When Florida developer Glenn Straub and his Polo North Country Club acquired the former $2.4 billion Revel casino in Atlantic City for just $82 million, he had ambitious plans for the property but could not foresee the amount of legal issues he would have to deal with just to get the new property up and running.
Straub announced in September 2016 that he planned to rebrand the property to TEN, which would signify the highest level in quality and service and open out a new casino resort in the spring of 2017. Those plans could once again be delayed due to a disagreement with New Jersey officials. The New Jersey Casino Control Commission (CCC) wants Straub to apply for a casino license but the Florida developer does not want to go down this route claiming that he is only a landlord who is renting out the property to different vendors and does not need to apply for a casino license.
Straub has decided to file a civil action known as a Complaint in Lieu of Preregoative Writs. Specifically, the suit seeks an order mandatorily enjoining and restraining, and otherwise compelling the CCC to consider and act upon the petition the Plaintiffs submitted pursuant to N.J.S.A. 5:12-83(c) and other relief the court deems just and equitable.
Behind the action lies an August 30, 2016 action by Straub’s company that sought a waiver of certain licensing requirements. Plaintiffs claim that the CCC refused to consider the application as payment to the DGE on October 19, 2016 of $78,397.38 for investigative services included a cover letter and a special endorsement on the check reserving Plaintiff’s right to contest the amount of the bill and requested a detailed accounting of fees and costs for the investigative services.
This cover letter and special endorsement were intended to prevent a defense of “volunteer rule” from arising if issues were to arise from the billing of the DGE for investigative services.
Straub’s counsel contends that the DGE’s investigation has been completed and submitted to the CCC.
Straub’s companies, 500 Broadway, LLC, Polo North Country Club, Inc., and Straub himself only intend to lease casino/hotel property to Revel North Beach, LLC who would operate those portions of the property.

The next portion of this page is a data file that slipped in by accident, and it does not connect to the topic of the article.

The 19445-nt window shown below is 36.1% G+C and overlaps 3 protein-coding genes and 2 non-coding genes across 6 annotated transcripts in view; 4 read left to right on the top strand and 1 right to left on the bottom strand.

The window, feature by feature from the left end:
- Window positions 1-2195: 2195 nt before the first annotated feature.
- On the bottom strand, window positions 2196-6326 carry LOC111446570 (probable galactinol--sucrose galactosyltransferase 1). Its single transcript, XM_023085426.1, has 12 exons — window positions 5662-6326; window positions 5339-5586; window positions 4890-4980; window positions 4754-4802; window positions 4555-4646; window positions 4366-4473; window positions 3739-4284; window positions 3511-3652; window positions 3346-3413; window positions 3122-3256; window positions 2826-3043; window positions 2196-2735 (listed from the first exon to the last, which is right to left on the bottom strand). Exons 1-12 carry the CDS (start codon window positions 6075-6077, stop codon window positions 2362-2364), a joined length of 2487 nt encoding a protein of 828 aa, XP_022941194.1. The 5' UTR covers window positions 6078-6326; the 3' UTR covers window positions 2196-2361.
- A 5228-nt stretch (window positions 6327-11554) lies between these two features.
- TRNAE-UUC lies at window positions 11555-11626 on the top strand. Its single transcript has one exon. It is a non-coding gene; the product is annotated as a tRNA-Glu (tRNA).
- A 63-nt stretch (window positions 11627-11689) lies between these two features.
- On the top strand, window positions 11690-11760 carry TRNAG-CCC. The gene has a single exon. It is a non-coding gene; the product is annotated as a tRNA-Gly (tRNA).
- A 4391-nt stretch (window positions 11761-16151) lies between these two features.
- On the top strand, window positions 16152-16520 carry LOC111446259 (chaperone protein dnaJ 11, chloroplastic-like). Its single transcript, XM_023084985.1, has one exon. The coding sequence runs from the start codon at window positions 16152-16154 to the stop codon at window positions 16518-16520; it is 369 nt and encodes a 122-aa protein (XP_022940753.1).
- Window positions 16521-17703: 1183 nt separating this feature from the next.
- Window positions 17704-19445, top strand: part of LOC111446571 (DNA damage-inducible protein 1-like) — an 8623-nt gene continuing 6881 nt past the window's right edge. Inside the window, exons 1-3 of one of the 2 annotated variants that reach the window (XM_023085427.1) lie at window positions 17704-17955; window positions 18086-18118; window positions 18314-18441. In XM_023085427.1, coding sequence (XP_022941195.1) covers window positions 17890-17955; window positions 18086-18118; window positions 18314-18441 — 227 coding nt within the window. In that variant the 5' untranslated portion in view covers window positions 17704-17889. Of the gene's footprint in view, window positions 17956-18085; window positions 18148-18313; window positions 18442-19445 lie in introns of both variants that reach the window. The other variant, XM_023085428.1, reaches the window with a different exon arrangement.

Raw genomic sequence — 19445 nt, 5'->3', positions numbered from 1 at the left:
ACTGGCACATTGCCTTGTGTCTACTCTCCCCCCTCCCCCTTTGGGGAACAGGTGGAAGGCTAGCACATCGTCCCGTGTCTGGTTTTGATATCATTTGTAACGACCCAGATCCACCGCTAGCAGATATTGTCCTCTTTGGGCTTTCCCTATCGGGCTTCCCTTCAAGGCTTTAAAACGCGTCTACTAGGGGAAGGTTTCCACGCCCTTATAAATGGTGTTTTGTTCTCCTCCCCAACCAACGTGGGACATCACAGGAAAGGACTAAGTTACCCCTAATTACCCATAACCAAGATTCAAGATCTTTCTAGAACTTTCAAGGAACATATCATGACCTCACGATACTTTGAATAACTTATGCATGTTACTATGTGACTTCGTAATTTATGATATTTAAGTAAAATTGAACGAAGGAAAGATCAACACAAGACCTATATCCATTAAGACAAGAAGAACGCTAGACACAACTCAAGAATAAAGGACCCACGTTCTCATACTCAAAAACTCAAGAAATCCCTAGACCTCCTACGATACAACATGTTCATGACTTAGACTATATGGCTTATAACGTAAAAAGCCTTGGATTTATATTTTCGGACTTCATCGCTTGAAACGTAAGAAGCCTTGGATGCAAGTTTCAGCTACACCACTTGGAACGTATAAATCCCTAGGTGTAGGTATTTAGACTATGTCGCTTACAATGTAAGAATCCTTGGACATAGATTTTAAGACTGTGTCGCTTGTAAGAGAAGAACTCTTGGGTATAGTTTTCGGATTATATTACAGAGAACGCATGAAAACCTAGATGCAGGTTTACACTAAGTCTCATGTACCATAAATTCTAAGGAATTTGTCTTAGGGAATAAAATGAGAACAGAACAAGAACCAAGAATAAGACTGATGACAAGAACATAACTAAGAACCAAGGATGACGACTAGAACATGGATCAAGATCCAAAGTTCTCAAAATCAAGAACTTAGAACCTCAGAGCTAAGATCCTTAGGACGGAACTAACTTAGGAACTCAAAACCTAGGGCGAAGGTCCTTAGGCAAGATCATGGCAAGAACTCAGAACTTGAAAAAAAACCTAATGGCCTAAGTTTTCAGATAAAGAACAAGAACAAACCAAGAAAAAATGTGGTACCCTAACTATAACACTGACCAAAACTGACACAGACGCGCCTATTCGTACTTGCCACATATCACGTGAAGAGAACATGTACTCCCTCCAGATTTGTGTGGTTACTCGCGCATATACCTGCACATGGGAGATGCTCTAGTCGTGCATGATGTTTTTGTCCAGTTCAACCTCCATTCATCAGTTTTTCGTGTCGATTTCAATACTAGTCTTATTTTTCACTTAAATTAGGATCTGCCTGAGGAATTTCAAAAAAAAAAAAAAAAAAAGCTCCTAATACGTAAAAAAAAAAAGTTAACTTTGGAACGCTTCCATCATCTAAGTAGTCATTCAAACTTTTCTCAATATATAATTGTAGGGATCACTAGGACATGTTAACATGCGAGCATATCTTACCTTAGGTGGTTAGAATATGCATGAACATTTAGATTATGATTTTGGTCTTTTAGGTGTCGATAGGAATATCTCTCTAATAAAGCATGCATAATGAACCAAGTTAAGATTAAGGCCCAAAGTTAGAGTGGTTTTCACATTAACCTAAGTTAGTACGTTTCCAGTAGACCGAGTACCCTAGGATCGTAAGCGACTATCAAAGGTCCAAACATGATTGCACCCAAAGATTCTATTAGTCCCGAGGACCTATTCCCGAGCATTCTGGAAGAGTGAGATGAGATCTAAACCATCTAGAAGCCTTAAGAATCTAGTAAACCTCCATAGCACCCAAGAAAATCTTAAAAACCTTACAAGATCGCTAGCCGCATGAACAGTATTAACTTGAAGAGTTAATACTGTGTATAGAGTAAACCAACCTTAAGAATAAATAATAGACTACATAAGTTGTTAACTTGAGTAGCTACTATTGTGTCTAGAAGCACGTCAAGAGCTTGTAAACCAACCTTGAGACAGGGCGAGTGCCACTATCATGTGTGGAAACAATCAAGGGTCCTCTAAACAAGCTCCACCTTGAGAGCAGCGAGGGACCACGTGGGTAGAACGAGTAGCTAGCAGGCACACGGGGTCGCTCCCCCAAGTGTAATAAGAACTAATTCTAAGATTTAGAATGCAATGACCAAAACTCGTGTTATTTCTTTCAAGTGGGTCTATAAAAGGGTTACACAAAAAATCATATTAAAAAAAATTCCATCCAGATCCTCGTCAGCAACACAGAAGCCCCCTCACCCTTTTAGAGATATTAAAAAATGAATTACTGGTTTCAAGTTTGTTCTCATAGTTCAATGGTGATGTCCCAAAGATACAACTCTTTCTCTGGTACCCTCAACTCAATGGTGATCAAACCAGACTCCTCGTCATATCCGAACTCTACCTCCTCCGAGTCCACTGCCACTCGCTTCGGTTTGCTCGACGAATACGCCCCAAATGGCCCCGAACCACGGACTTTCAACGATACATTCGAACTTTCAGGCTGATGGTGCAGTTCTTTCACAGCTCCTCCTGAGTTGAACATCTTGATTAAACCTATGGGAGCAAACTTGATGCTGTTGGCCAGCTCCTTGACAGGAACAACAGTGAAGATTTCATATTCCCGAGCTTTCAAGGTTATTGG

The TEN resort will have a 130,000 square foot gaming floor that will feature 120 gaming tables and 2,500 slot machines. There will also be 3 nightclubs, 2 theatres, 1 day club, 1 comedy club, 13 restaurants and a spa.
Straub has faced a number of different lawsuits in the recent past and has also complained about the amount of red tape that New Jersey officials have imposed on him. He threatened to abandon the project earlier this year and walk away stating that he was highly frustrated with the way New Jersey officials were going about their business.
Atlantic City now has only 7 operational casinos as 5 casinos have shut down since 2014, which has significantly impacted the combined gross gaming revenue of the casino industry and in turn has hurt Atlantic City’s economy. The re-opening of the TEN casino resort at the earliest will help boost the casino industry.
In a statement, Straub’s legal representative David Stefankiewicz said “Mr. Straub has spent a lot of time, effort and money in trying to make Atlantic City great again. He remains ready, willing and able to open the casino. Instead of creating roadblock after roadblock, the agency should be doing everything in its power to facilitate getting this casino opened. Doing business here should not be this hard. The CCC is putting Straub and his company through unnecessary red tape and delay. This is both puzzling and disappointing considering that the future of Atlantic City is hanging by a thread and thousands of people are out of work.”
Although Straub has filed the lawsuit, reports indicate that he is still proceeding with the casino license application process in case the court doesn’t rule in his favor.
This article has been updated to further define Straub’s position and to clarify the relief Plaintiffs are seeking.